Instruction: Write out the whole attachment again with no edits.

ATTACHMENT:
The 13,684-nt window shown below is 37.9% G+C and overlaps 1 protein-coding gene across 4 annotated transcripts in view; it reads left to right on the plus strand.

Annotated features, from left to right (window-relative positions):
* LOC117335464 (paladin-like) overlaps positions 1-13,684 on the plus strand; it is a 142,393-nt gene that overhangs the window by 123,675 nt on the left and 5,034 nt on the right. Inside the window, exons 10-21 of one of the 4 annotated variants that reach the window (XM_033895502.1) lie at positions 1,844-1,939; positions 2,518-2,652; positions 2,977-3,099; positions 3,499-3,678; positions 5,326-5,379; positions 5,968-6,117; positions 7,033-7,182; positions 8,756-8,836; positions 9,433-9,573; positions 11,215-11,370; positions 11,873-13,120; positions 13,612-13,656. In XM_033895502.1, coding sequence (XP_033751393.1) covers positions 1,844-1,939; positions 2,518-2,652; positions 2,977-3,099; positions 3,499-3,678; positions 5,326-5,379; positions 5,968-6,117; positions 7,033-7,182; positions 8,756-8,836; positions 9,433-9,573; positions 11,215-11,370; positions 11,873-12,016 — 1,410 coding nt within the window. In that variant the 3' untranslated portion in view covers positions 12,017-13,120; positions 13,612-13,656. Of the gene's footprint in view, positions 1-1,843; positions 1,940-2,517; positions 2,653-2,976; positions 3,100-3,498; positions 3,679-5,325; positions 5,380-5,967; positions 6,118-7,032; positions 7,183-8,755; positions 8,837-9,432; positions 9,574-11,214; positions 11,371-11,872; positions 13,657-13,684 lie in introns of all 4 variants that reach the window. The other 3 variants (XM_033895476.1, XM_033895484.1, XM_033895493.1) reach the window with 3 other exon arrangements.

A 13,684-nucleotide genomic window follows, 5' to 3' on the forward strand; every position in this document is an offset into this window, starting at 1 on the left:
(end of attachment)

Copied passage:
The 13,684-nt window shown below is 37.9% G+C and overlaps 1 protein-coding gene across 4 annotated transcripts in view; it reads left to right on the plus strand.

Annotated features, from left to right (window-relative positions):
* LOC117335464 (paladin-like) overlaps positions 1-13,684 on the plus strand; it is a 142,393-nt gene that overhangs the window by 123,675 nt on the left and 5,034 nt on the right. Inside the window, exons 10-21 of one of the 4 annotated variants that reach the window (XM_033895502.1) lie at positions 1,844-1,939; positions 2,518-2,652; positions 2,977-3,099; positions 3,499-3,678; positions 5,326-5,379; positions 5,968-6,117; positions 7,033-7,182; positions 8,756-8,836; positions 9,433-9,573; positions 11,215-11,370; positions 11,873-13,120; positions 13,612-13,656. In XM_033895502.1, coding sequence (XP_033751393.1) covers positions 1,844-1,939; positions 2,518-2,652; positions 2,977-3,099; positions 3,499-3,678; positions 5,326-5,379; positions 5,968-6,117; positions 7,033-7,182; positions 8,756-8,836; positions 9,433-9,573; positions 11,215-11,370; positions 11,873-12,016 — 1,410 coding nt within the window. In that variant the 3' untranslated portion in view covers positions 12,017-13,120; positions 13,612-13,656. Of the gene's footprint in view, positions 1-1,843; positions 1,940-2,517; positions 2,653-2,976; positions 3,100-3,498; positions 3,679-5,325; positions 5,380-5,967; positions 6,118-7,032; positions 7,183-8,755; positions 8,837-9,432; positions 9,574-11,214; positions 11,371-11,872; positions 13,657-13,684 lie in introns of all 4 variants that reach the window. The other 3 variants (XM_033895476.1, XM_033895484.1, XM_033895493.1) reach the window with 3 other exon arrangements.

A 13,684-nucleotide genomic window follows, 5' to 3' on the forward strand; every position in this document is an offset into this window, starting at 1 on the left: